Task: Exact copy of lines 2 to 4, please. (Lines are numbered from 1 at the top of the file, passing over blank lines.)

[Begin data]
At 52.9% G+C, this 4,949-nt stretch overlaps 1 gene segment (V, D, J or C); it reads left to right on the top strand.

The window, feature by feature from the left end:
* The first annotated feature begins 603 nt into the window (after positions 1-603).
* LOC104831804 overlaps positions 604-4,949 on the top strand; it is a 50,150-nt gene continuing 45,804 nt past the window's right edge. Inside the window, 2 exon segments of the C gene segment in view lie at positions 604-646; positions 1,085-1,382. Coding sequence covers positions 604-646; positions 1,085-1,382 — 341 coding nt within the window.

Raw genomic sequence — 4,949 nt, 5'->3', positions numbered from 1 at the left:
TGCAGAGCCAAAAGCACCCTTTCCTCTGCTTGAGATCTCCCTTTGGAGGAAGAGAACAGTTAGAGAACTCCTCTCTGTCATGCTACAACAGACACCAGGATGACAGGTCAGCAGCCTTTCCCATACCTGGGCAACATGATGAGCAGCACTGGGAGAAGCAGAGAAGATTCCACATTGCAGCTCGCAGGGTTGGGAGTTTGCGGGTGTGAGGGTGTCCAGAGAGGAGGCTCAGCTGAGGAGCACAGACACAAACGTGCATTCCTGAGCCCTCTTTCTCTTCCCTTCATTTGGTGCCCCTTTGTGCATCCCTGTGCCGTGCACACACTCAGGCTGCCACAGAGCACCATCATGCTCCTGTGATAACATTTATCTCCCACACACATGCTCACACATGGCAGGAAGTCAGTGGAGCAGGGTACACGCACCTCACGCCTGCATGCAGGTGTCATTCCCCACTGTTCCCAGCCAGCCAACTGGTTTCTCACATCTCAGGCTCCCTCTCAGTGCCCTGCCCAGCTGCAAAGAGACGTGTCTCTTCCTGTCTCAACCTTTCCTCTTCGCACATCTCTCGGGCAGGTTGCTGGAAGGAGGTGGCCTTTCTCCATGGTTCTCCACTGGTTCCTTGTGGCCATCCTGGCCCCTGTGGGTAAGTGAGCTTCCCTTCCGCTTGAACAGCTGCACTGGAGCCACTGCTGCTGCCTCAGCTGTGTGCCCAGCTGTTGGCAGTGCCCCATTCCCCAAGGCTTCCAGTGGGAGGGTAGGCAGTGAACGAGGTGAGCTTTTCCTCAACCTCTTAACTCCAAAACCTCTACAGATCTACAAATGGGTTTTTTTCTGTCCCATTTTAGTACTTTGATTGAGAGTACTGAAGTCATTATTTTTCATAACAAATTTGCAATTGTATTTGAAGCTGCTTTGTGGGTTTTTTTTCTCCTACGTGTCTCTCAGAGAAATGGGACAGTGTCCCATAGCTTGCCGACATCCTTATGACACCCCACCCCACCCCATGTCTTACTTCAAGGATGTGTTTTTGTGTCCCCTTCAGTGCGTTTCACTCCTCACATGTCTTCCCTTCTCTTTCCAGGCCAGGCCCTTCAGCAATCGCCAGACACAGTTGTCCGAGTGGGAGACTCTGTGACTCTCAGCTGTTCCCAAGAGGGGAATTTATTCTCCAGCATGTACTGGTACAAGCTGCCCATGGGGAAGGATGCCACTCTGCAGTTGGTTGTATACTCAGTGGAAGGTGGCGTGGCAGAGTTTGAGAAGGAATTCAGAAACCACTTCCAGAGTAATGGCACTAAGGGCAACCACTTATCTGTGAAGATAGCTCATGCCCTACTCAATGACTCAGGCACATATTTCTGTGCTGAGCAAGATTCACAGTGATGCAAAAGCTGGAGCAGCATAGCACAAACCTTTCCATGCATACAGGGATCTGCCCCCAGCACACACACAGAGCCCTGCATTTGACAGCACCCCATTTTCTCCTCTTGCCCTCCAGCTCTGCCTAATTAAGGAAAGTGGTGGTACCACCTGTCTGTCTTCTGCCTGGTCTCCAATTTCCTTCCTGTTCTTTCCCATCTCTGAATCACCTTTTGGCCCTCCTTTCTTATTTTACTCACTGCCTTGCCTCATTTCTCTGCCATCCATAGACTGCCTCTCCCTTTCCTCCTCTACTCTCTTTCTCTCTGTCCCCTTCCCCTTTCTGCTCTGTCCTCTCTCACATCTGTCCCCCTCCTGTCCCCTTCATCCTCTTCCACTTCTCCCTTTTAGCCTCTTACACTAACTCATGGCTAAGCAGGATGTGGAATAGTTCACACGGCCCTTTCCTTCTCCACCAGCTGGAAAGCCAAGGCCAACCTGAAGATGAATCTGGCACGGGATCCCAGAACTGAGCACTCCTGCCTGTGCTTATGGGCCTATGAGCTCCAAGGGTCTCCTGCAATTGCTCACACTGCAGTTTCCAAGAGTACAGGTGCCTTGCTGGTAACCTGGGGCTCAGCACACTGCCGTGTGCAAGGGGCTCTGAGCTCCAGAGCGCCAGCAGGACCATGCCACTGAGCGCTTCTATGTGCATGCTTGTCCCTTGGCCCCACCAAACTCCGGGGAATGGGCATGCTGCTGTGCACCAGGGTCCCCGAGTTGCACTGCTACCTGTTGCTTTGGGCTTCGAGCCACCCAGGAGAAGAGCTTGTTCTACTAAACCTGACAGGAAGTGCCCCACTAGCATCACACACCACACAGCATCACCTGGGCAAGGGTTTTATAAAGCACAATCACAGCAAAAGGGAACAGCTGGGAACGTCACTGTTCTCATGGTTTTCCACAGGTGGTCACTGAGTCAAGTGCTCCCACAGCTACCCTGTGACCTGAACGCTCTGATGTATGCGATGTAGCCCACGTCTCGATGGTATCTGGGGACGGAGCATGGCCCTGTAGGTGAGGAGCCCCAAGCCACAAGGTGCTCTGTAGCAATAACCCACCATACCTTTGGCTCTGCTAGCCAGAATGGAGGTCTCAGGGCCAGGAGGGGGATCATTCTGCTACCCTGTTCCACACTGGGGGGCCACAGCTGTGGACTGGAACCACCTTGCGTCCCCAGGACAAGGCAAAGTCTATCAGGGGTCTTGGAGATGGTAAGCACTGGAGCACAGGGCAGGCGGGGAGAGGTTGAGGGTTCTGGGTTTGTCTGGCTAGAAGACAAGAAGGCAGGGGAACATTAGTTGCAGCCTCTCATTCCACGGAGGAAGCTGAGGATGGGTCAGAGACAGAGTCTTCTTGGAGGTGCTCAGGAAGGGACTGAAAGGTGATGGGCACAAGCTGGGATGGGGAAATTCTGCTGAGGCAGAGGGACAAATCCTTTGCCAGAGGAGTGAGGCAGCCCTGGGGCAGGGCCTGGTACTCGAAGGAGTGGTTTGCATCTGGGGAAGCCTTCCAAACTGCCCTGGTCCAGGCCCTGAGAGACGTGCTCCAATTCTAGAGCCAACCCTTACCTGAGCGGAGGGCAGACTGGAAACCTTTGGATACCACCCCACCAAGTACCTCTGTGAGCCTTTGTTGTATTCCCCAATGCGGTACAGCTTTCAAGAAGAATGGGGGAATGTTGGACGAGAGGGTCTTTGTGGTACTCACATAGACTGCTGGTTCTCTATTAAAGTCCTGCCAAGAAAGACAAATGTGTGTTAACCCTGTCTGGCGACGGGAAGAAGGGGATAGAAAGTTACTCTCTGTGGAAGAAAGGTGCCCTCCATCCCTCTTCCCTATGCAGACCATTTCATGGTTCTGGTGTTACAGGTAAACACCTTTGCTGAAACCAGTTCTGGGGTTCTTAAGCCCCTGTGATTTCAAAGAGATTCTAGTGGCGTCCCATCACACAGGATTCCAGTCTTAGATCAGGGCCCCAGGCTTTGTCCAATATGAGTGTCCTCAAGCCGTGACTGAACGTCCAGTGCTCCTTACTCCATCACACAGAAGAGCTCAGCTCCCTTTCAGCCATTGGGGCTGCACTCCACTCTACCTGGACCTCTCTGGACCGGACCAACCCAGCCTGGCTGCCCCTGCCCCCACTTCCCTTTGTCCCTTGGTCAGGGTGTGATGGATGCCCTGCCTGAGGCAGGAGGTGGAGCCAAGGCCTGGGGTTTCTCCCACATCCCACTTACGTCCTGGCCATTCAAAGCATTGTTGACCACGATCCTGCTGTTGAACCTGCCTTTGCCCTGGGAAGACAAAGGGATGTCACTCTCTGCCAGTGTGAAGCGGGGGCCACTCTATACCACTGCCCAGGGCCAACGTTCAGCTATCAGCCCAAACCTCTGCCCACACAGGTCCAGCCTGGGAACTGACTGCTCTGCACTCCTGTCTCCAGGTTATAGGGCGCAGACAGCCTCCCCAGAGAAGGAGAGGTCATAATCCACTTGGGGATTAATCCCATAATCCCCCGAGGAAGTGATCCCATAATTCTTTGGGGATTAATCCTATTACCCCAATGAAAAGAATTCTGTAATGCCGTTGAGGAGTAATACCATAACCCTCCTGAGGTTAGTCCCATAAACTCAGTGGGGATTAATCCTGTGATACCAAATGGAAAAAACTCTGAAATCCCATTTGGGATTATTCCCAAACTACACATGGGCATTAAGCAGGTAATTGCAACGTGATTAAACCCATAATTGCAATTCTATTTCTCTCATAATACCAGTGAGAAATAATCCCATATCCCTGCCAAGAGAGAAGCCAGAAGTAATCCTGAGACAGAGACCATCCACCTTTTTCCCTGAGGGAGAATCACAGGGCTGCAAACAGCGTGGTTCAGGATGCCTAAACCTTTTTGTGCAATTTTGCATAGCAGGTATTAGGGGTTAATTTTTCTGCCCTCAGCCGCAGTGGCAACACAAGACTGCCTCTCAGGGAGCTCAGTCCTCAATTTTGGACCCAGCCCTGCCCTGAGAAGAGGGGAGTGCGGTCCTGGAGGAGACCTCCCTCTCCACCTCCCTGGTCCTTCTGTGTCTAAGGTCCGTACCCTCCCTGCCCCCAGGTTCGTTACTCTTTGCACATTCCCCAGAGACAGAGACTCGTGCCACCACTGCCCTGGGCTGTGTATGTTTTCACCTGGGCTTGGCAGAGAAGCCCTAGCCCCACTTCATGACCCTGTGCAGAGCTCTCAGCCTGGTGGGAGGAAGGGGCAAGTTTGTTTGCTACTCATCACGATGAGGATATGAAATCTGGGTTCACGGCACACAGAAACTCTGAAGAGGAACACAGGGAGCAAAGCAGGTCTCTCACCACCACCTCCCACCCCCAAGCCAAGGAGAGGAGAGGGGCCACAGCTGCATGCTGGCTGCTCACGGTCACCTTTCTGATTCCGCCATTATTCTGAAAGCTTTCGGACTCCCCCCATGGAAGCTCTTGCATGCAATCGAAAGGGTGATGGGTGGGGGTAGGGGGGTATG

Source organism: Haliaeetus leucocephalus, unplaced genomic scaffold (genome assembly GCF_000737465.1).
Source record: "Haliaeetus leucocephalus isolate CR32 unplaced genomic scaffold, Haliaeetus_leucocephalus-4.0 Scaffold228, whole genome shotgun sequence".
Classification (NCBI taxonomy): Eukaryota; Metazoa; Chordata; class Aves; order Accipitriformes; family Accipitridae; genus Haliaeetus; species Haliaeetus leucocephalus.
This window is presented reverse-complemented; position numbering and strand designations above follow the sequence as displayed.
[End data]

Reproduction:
The window, feature by feature from the left end:
* The first annotated feature begins 603 nt into the window (after positions 1-603).
* LOC104831804 overlaps positions 604-4,949 on the top strand; it is a 50,150-nt gene continuing 45,804 nt past the window's right edge. Inside the window, 2 exon segments of the C gene segment in view lie at positions 604-646; positions 1,085-1,382. Coding sequence covers positions 604-646; positions 1,085-1,382 — 341 coding nt within the window.